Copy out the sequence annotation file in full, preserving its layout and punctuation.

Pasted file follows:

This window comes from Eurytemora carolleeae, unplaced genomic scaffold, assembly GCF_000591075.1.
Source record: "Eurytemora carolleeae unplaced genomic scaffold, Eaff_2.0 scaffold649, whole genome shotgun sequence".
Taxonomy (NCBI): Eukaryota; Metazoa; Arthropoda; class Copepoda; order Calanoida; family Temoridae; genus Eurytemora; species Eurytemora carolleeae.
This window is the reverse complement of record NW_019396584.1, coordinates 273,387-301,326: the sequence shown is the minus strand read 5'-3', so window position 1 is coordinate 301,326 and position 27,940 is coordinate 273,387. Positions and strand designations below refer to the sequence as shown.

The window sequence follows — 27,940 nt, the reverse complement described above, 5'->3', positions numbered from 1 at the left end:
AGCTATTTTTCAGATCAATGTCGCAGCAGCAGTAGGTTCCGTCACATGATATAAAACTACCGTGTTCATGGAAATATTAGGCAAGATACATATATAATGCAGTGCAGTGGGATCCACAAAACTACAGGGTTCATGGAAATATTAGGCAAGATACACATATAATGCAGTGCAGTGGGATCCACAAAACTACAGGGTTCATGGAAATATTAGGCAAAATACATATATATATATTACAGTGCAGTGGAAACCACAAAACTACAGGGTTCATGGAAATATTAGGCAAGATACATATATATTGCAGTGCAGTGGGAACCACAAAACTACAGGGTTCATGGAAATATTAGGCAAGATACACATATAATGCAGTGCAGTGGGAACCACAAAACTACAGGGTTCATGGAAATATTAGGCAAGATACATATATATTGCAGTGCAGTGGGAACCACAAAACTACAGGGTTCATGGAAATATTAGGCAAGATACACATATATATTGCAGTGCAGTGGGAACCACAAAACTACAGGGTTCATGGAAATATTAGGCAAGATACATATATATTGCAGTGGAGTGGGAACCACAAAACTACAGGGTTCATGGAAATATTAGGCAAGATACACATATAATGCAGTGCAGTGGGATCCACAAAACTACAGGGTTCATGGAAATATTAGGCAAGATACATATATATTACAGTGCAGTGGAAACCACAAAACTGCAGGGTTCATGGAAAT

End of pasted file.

This window comes from Eurytemora carolleeae, unplaced genomic scaffold, assembly GCF_000591075.1.
Source record: "Eurytemora carolleeae unplaced genomic scaffold, Eaff_2.0 scaffold649, whole genome shotgun sequence".
Taxonomy (NCBI): Eukaryota; Metazoa; Arthropoda; class Copepoda; order Calanoida; family Temoridae; genus Eurytemora; species Eurytemora carolleeae.
This window is the reverse complement of record NW_019396584.1, coordinates 273,387-301,326: the sequence shown is the minus strand read 5'-3', so window position 1 is coordinate 301,326 and position 27,940 is coordinate 273,387. Positions and strand designations below refer to the sequence as shown.

The window sequence follows — 27,940 nt, the reverse complement described above, 5'->3', positions numbered from 1 at the left end:
AGCTATTTTTCAGATCAATGTCGCAGCAGCAGTAGGTTCCGTCACATGATATAAAACTACCGTGTTCATGGAAATATTAGGCAAGATACATATATAATGCAGTGCAGTGGGATCCACAAAACTACAGGGTTCATGGAAATATTAGGCAAGATACACATATAATGCAGTGCAGTGGGATCCACAAAACTACAGGGTTCATGGAAATATTAGGCAAAATACATATATATATATTACAGTGCAGTGGAAACCACAAAACTACAGGGTTCATGGAAATATTAGGCAAGATACATATATATTGCAGTGCAGTGGGAACCACAAAACTACAGGGTTCATGGAAATATTAGGCAAGATACACATATAATGCAGTGCAGTGGGAACCACAAAACTACAGGGTTCATGGAAATATTAGGCAAGATACATATATATTGCAGTGCAGTGGGAACCACAAAACTACAGGGTTCATGGAAATATTAGGCAAGATACACATATATATTGCAGTGCAGTGGGAACCACAAAACTACAGGGTTCATGGAAATATTAGGCAAGATACATATATATTGCAGTGGAGTGGGAACCACAAAACTACAGGGTTCATGGAAATATTAGGCAAGATACACATATAATGCAGTGCAGTGGGATCCACAAAACTACAGGGTTCATGGAAATATTAGGCAAGATACATATATATTACAGTGCAGTGGAAACCACAAAACTGCAGGGTTCATGGAAAT